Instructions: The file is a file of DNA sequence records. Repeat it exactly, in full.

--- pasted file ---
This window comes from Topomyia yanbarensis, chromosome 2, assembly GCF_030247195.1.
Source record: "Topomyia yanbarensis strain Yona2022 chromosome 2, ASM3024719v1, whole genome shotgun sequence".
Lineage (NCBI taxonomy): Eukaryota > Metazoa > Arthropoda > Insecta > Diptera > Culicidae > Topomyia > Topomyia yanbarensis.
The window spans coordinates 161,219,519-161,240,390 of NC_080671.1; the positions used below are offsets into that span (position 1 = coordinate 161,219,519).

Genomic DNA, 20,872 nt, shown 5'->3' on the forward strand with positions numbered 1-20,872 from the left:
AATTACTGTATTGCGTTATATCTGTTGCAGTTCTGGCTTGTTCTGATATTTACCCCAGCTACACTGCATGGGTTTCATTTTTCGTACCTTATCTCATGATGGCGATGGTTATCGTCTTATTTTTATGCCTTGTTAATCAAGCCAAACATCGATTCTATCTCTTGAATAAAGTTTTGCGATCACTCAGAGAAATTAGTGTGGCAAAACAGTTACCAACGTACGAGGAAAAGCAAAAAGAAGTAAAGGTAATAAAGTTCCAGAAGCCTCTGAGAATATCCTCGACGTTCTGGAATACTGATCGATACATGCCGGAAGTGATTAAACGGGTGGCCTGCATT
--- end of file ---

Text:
This window comes from Topomyia yanbarensis, chromosome 2, assembly GCF_030247195.1.
Source record: "Topomyia yanbarensis strain Yona2022 chromosome 2, ASM3024719v1, whole genome shotgun sequence".
Lineage (NCBI taxonomy): Eukaryota > Metazoa > Arthropoda > Insecta > Diptera > Culicidae > Topomyia > Topomyia yanbarensis.
The window spans coordinates 161,219,519-161,240,390 of NC_080671.1; the positions used below are offsets into that span (position 1 = coordinate 161,219,519).

Genomic DNA, 20,872 nt, shown 5'->3' on the forward strand with positions numbered 1-20,872 from the left:
AATTACTGTATTGCGTTATATCTGTTGCAGTTCTGGCTTGTTCTGATATTTACCCCAGCTACACTGCATGGGTTTCATTTTTCGTACCTTATCTCATGATGGCGATGGTTATCGTCTTATTTTTATGCCTTGTTAATCAAGCCAAACATCGATTCTATCTCTTGAATAAAGTTTTGCGATCACTCAGAGAAATTAGTGTGGCAAAACAGTTACCAACGTACGAGGAAAAGCAAAAAGAAGTAAAGGTAATAAAGTTCCAGAAGCCTCTGAGAATATCCTCGACGTTCTGGAATACTGATCGATACATGCCGGAAGTGATTAAACGGGTGGCCTGCATT